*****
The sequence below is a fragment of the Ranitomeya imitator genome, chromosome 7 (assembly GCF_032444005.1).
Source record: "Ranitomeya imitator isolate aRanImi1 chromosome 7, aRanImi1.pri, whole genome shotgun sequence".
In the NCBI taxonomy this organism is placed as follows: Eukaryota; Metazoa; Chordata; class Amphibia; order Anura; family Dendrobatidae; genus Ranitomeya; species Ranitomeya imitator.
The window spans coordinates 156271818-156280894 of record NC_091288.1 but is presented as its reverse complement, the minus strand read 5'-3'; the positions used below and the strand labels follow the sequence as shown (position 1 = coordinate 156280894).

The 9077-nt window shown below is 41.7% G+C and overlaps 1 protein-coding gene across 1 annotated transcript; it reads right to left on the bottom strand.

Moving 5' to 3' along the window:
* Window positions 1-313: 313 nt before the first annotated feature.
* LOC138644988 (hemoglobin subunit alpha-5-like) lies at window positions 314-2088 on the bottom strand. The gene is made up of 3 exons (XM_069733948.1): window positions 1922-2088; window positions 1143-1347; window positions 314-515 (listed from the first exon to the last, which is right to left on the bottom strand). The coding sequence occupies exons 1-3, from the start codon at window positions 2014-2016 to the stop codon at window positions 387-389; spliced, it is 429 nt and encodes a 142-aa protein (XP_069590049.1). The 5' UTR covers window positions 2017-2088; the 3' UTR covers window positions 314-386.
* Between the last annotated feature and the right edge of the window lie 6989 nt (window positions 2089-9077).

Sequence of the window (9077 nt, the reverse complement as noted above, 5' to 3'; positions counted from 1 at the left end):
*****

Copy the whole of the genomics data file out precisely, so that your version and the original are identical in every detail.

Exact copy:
The sequence below is a fragment of the Ranitomeya imitator genome, chromosome 7 (assembly GCF_032444005.1).
Source record: "Ranitomeya imitator isolate aRanImi1 chromosome 7, aRanImi1.pri, whole genome shotgun sequence".
In the NCBI taxonomy this organism is placed as follows: Eukaryota; Metazoa; Chordata; class Amphibia; order Anura; family Dendrobatidae; genus Ranitomeya; species Ranitomeya imitator.
The window spans coordinates 156271818-156280894 of record NC_091288.1 but is presented as its reverse complement, the minus strand read 5'-3'; the positions used below and the strand labels follow the sequence as shown (position 1 = coordinate 156280894).

The 9077-nt window shown below is 41.7% G+C and overlaps 1 protein-coding gene across 1 annotated transcript; it reads right to left on the bottom strand.

Moving 5' to 3' along the window:
* Window positions 1-313: 313 nt before the first annotated feature.
* LOC138644988 (hemoglobin subunit alpha-5-like) lies at window positions 314-2088 on the bottom strand. The gene is made up of 3 exons (XM_069733948.1): window positions 1922-2088; window positions 1143-1347; window positions 314-515 (listed from the first exon to the last, which is right to left on the bottom strand). The coding sequence occupies exons 1-3, from the start codon at window positions 2014-2016 to the stop codon at window positions 387-389; spliced, it is 429 nt and encodes a 142-aa protein (XP_069590049.1). The 5' UTR covers window positions 2017-2088; the 3' UTR covers window positions 314-386.
* Between the last annotated feature and the right edge of the window lie 6989 nt (window positions 2089-9077).

Sequence of the window (9077 nt, the reverse complement as noted above, 5' to 3'; positions counted from 1 at the left end):